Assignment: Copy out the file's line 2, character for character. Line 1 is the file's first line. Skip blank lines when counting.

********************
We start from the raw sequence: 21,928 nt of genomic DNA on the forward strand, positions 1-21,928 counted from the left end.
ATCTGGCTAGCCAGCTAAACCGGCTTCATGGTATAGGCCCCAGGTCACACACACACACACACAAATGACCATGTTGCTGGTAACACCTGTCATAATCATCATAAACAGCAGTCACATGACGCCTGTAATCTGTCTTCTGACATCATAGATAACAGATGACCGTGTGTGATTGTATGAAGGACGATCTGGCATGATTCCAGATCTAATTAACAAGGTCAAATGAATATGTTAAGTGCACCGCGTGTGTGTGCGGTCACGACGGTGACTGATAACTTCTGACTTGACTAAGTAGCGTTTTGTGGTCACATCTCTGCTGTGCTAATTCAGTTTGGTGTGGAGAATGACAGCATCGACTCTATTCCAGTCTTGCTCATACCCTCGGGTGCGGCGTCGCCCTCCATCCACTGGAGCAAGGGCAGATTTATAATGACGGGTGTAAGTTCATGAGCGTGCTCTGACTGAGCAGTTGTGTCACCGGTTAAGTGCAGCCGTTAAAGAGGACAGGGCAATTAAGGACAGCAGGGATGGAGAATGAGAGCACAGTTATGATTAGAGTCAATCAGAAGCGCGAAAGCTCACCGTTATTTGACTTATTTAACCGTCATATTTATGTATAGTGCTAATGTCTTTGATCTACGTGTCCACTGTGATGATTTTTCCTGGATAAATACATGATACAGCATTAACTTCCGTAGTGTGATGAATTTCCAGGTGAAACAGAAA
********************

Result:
ATCTGGCTAGCCAGCTAAACCGGCTTCATGGTATAGGCCCCAGGTCACACACACACACACACAAATGACCATGTTGCTGGTAACACCTGTCATAATCATCATAAACAGCAGTCACATGACGCCTGTAATCTGTCTTCTGACATCATAGATAACAGATGACCGTGTGTGATTGTATGAAGGACGATCTGGCATGATTCCAGATCTAATTAACAAGGTCAAATGAATATGTTAAGTGCACCGCGTGTGTGTGCGGTCACGACGGTGACTGATAACTTCTGACTTGACTAAGTAGCGTTTTGTGGTCACATCTCTGCTGTGCTAATTCAGTTTGGTGTGGAGAATGACAGCATCGACTCTATTCCAGTCTTGCTCATACCCTCGGGTGCGGCGTCGCCCTCCATCCACTGGAGCAAGGGCAGATTTATAATGACGGGTGTAAGTTCATGAGCGTGCTCTGACTGAGCAGTTGTGTCACCGGTTAAGTGCAGCCGTTAAAGAGGACAGGGCAATTAAGGACAGCAGGGATGGAGAATGAGAGCACAGTTATGATTAGAGTCAATCAGAAGCGCGAAAGCTCACCGTTATTTGACTTATTTAACCGTCATATTTATGTATAGTGCTAATGTCTTTGATCTACGTGTCCACTGTGATGATTTTTCCTGGATAAATACATGATACAGCATTAACTTCCGTAGTGTGATGAATTTCCAGGTGAAACAGAAA